THE GREATER GOOD PART III: Current vaccination practices for chickenpox, shingles, rotavirus, and MMR do not protect the immuno-compromised.

The greater good and the protection of the immunocompromised is often cited as the primary rationale for mandatory vaccination. It is currently be used as motivation to remove NJ’s Religious Exemption. This idea is untenable. We’ve addresses that a number of vaccines do not claim to protect the greater good (Part I). We’ve also address how vaccines have yet to provide herd immunity due to primary (low responders) and secondary (early waners) vaccine failure (Part II).

Here in Part III we examine how current vaccination practices do not protect the immuno-compromised for the live chickenpox, shingles, rotavirus, and MMR vaccines. Any time the safety precautions listed on the vaccines label are not followed, the greater good and immunocompromised are put at risk due to live vaccines shedding.   

  • Chicken Pox: (https://www.merck.com/product/usa/pi_circulars/v/varivax/varivax_pi.pdf)  The vaccine label states: “Due to the concern for transmission of vaccine virus, vaccine recipients should attempt to avoid whenever possible close association with susceptible high-risk individuals for up to six weeks following vaccination with VARIVAX. Susceptible high-risk individuals include:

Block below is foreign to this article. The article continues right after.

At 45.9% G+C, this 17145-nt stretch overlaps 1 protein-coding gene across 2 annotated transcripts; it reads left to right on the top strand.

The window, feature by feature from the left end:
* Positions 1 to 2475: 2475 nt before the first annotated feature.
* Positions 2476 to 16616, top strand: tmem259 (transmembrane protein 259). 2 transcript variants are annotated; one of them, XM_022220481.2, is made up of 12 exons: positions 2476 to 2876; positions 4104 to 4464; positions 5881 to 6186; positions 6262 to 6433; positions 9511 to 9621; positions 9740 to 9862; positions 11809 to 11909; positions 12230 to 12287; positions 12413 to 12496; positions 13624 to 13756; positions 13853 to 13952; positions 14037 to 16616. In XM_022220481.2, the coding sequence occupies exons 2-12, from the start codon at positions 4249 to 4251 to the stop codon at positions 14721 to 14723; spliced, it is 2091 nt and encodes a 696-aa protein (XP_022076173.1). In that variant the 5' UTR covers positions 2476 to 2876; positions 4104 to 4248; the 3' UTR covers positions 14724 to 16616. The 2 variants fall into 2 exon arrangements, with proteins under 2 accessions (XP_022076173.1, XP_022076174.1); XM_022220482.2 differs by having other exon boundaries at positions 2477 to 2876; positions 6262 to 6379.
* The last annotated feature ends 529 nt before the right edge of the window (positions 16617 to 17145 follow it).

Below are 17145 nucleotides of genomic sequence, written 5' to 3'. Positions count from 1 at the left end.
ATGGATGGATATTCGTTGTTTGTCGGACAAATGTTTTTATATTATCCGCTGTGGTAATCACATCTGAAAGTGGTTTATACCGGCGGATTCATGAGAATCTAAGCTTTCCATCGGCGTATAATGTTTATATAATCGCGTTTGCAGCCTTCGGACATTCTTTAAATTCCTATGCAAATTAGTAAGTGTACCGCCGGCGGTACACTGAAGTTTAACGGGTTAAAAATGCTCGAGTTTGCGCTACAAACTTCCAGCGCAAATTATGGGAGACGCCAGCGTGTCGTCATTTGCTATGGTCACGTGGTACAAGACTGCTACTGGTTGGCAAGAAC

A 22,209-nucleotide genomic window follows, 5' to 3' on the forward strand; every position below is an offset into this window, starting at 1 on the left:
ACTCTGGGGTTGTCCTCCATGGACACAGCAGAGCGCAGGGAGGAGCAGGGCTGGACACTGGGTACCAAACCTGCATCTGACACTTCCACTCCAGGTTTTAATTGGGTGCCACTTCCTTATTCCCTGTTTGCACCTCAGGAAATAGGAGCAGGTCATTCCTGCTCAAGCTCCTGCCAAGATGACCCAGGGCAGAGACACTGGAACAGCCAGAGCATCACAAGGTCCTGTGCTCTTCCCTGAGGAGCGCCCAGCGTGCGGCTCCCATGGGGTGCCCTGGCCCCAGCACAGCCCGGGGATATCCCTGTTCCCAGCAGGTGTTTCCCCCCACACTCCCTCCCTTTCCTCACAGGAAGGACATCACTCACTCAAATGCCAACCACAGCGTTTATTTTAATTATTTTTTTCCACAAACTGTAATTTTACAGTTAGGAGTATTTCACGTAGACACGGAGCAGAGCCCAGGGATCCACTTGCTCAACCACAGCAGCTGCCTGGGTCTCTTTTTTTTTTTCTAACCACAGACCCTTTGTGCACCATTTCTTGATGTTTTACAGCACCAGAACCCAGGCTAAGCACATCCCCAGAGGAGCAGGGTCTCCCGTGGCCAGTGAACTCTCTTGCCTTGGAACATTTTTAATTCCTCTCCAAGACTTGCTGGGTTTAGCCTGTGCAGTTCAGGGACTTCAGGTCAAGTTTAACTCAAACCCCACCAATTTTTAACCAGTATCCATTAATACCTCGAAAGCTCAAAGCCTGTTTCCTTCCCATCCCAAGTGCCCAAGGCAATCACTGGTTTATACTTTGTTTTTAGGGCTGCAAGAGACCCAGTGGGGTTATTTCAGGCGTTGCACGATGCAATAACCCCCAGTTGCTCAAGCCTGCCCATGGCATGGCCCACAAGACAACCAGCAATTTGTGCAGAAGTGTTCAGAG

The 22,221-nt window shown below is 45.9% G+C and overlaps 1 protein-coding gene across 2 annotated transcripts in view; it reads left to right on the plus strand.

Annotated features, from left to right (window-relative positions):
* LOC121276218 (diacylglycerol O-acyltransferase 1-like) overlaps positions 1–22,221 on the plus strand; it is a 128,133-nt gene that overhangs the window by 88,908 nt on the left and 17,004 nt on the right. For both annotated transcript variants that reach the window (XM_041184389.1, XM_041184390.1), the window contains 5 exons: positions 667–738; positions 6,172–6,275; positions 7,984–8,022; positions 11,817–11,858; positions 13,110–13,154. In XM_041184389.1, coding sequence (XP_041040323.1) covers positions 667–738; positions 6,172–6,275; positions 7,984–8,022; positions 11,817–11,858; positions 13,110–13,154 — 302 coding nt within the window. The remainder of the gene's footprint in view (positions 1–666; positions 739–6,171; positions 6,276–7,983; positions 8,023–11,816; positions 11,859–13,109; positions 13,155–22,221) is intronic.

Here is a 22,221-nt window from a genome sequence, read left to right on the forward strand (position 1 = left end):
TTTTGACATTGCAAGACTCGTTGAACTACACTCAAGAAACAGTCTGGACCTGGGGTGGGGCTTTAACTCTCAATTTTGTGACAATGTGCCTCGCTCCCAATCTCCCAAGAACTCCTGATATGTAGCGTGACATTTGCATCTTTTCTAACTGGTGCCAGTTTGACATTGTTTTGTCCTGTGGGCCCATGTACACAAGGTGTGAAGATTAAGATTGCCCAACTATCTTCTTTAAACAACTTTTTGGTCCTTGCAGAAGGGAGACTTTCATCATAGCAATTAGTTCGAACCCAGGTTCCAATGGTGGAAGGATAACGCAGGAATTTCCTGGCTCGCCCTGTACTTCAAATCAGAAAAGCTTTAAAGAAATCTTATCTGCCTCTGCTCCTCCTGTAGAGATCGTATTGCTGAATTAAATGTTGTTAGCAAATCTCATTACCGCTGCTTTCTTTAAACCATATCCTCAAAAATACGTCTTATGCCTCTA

• Immunocompromised individuals;
    • Pregnant women without documented history of varicella or laboratory evidence of prior infection;
    • Newborn infants of mothers without documented history of varicella or laboratory evidence of prior infection and all newborn infants born at <28 weeks gestation regardless of maternal varicella immunity.
  • Furthermore, the vaccine label states “post-marketing experience suggests that transmission of vaccine virus may occur rarely between healthy vaccinees who develop a varicella-like rash and healthy susceptible contacts.”
  • Furthermore the insert states “One clinical trial demonstrated that vaccinees transmit vaccine virus to healthy seronegative contacts [see Clinical Pharmacology].”